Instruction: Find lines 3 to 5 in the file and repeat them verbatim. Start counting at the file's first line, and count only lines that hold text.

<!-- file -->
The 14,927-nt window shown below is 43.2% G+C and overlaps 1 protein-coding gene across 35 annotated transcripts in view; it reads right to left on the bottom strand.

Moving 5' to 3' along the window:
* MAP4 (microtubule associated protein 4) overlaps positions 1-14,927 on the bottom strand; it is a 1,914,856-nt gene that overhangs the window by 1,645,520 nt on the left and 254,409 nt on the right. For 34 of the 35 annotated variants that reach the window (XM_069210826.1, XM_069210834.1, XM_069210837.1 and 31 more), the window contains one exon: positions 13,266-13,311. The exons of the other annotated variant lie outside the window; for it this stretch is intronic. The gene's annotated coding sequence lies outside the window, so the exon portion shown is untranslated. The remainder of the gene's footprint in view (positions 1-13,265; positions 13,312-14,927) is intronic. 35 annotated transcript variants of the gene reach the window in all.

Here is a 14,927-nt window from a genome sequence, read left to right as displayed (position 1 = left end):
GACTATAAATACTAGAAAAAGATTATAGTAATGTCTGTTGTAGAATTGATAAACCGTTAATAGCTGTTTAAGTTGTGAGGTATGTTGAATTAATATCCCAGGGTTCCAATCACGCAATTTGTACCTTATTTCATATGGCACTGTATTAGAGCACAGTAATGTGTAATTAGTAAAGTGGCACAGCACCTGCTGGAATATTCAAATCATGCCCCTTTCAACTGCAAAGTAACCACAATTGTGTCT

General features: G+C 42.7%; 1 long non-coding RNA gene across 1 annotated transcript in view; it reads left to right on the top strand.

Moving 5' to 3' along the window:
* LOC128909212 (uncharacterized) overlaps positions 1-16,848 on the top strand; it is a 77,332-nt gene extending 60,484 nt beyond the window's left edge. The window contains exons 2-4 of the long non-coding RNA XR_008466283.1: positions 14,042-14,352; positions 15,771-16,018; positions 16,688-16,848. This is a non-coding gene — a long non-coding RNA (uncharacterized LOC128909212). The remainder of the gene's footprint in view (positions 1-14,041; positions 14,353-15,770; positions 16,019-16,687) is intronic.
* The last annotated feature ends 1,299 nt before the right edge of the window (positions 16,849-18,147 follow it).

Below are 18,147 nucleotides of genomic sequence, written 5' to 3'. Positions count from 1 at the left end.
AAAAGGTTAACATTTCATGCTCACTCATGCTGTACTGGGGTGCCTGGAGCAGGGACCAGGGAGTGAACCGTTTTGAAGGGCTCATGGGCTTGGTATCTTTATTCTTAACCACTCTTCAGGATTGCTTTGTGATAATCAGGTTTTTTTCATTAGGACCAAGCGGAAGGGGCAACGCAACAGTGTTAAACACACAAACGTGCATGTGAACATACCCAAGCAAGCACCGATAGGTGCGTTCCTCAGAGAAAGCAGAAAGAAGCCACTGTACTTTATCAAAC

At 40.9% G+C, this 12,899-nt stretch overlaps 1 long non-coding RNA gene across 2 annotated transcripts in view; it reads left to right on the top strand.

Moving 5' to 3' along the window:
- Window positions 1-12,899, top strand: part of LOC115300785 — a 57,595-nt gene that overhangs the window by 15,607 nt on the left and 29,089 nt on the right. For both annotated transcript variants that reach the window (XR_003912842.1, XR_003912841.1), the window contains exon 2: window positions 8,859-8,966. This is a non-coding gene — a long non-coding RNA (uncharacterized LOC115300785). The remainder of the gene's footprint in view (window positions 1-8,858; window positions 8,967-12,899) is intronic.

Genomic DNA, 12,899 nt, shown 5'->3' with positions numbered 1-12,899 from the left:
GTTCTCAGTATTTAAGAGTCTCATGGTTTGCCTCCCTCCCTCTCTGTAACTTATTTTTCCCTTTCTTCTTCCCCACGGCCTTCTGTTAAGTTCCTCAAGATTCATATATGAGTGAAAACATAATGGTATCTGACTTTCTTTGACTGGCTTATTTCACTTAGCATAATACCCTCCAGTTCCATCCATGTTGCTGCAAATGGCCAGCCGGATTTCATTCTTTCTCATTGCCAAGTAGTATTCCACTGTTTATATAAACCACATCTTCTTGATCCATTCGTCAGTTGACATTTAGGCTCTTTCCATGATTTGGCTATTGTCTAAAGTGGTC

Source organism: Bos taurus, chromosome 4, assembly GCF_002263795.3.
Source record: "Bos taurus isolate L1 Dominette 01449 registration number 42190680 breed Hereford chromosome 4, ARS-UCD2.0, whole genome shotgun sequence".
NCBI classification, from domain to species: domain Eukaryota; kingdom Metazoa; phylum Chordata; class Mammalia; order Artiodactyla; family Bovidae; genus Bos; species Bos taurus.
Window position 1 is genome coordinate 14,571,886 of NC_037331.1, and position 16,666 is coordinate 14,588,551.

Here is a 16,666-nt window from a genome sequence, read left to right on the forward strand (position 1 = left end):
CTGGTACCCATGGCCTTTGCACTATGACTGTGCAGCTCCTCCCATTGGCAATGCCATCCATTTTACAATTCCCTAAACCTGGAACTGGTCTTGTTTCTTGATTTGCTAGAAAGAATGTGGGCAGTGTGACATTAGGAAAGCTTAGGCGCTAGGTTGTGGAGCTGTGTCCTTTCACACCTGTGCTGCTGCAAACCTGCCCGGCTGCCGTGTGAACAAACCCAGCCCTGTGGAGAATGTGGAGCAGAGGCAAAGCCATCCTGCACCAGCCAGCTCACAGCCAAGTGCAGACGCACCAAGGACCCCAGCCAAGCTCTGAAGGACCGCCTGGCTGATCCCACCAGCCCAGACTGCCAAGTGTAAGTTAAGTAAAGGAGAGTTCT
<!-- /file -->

* MAP4 (microtubule associated protein 4) overlaps positions 1-14,927 on the bottom strand; it is a 1,914,856-nt gene that overhangs the window by 1,645,520 nt on the left and 254,409 nt on the right. For 34 of the 35 annotated variants that reach the window (XM_069210826.1, XM_069210834.1, XM_069210837.1 and 31 more), the window contains one exon: positions 13,266-13,311. The exons of the other annotated variant lie outside the window; for it this stretch is intronic. The gene's annotated coding sequence lies outside the window, so the exon portion shown is untranslated. The remainder of the gene's footprint in view (positions 1-13,265; positions 13,312-14,927) is intronic. 35 annotated transcript variants of the gene reach the window in all.

Here is a 14,927-nt window from a genome sequence, read left to right as displayed (position 1 = left end):
GACTATAAATACTAGAAAAAGATTATAGTAATGTCTGTTGTAGAATTGATAAACCGTTAATAGCTGTTTAAGTTGTGAGGTATGTTGAATTAATATCCCAGGGTTCCAATCACGCAATTTGTACCTTATTTCATATGGCACTGTATTAGAGCACAGTAATGTGTAATTAGTAAAGTGGCACAGCACCTGCTGGAATATTCAAATCATGCCCCTTTCAACTGCAAAGTAACCACAATTGTGTCT